State of the California Current 2011–2012: Ecosystems Respond To Local Forcing as La Nina Wavers and Wanes Public Deposited

http://ir.library.oregonstate.edu/concern/defaults/bz60cw94f

This is the publisher’s final pdf. The article is copyrighted by the California Cooperative Oceanic Fisheries Investigations (CalCOFI) in partnership with the California Department of Fish & Wildlife, NOAA Fisheries Service and Scripps Institution of Oceanography. The article can be found at:  http://calcofi.org/publications/ccreports.html. To the best of our knowledge, one or more authors of this paper were federal employees when contributing to this work.

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  • The state of the California Current System (CCS) since spring 2011 has evolved in response to dissipation of La Niña through spring and summer, resurgence of cooler La Niña conditions in fall and winter, and finally a transition towards ENSO-neutral conditions in spring 2012. The resurgence of La Niña was uneven, however, as indicated by variable responses in broad climate indices such as the Pacific Decadal Oscillation and the multivariate ENSO index, and by latitudinal variability in the timing, strength, and duration of upwelling relative to climatological means. Across the CCS, various measures of ecosystem productivity exhibited a general decline in 2011 relative to 2010, but the magnitude of these declines varied substantially among taxa. Available observations indicate regional variability in climate forcing and ecosystem responses throughout the CCS, continuing a pattern that has emerged with increasing clarity over the past several years. In 2011–12, regional variability was again a consequence of southern regions exhibiting a relatively mild response to climate forcing, in this case tending towards climatological means, while northern regions showed somewhat greater effects of delayed or weaker-than-normal upwelling. In addition to the effects of local and basin-scale forcing, long-term observations off southern California show declines in dissolved oxygen and increases in nutrient concentrations in waters below the mixed layer, trends that are consistent with recent predictions of how global warming will affect the characteristics of upwelling source waters in the CCS. Such trends must be accounted for more comprehensively in ongoing assessment of the state of the California Current and its responses to environmental forcing. At the time of writing, tropical conditions are ENSO neutral and forecast to transition into El Niño in late 2012. This, combined with unusually high abundances of diverse gelatinous taxa throughout much of the CCS during spring 2012, suggests that the ongoing evolution of the state of the California Current might take a particularly unusual path in the coming year.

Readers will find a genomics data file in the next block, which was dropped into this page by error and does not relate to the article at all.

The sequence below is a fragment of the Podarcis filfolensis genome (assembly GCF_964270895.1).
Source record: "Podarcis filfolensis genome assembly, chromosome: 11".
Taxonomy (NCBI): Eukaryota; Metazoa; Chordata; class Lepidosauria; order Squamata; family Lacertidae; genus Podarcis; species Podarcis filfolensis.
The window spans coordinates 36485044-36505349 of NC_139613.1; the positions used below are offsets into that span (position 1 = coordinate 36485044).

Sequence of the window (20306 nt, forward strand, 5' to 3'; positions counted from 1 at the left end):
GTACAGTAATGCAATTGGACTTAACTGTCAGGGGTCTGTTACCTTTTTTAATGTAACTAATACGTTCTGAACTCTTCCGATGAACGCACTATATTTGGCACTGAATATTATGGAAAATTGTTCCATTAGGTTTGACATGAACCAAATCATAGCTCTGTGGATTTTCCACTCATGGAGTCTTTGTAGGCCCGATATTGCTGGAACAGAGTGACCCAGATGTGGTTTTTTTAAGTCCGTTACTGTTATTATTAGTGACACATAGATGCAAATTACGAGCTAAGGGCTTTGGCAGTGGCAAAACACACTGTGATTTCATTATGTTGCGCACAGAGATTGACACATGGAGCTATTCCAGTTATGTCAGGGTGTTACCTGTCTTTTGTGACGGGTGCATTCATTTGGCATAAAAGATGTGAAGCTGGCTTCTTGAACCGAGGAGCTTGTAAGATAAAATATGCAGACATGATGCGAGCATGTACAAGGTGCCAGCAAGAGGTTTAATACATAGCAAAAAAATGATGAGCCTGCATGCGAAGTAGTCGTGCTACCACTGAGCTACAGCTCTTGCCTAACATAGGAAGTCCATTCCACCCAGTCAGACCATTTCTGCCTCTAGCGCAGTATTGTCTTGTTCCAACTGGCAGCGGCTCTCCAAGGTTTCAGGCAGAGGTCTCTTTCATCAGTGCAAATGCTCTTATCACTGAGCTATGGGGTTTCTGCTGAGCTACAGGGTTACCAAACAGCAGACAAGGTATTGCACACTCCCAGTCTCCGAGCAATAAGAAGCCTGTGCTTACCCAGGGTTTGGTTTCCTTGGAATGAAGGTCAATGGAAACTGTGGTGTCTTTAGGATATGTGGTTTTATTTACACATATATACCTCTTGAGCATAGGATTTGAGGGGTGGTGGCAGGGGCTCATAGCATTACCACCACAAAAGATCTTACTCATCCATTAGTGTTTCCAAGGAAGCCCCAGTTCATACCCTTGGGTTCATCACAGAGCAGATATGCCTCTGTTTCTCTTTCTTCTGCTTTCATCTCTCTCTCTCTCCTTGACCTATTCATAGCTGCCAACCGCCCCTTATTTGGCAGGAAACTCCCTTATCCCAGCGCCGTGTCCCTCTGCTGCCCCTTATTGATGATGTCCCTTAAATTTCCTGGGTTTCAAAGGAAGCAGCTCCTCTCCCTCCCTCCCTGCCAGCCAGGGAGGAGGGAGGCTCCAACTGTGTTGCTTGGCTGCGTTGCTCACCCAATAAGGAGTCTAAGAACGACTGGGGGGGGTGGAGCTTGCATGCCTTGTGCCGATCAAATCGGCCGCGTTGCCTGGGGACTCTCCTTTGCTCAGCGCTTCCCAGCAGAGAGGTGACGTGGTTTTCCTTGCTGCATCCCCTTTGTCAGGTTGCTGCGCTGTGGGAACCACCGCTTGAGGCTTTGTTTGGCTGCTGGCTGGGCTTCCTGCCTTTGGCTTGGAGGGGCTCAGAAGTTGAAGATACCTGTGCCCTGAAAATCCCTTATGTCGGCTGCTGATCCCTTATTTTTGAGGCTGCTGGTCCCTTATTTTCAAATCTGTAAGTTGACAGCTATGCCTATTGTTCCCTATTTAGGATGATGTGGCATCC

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  • Bjorkstedt, E., Goericke, R., McClatchie, S., Weber, E., Watson, W., Lo, N., . . . . (2012). STATE OF THE CALIFORNIA CURRENT 2011-2012: ECOSYSTEMS RESPOND TO LOCAL FORCING AS LA NINA WAVERS AND WANES. CALIFORNIA COOPERATIVE OCEANIC FISHERIES INVESTIGATIONS REPORTS, 53, 41-76.
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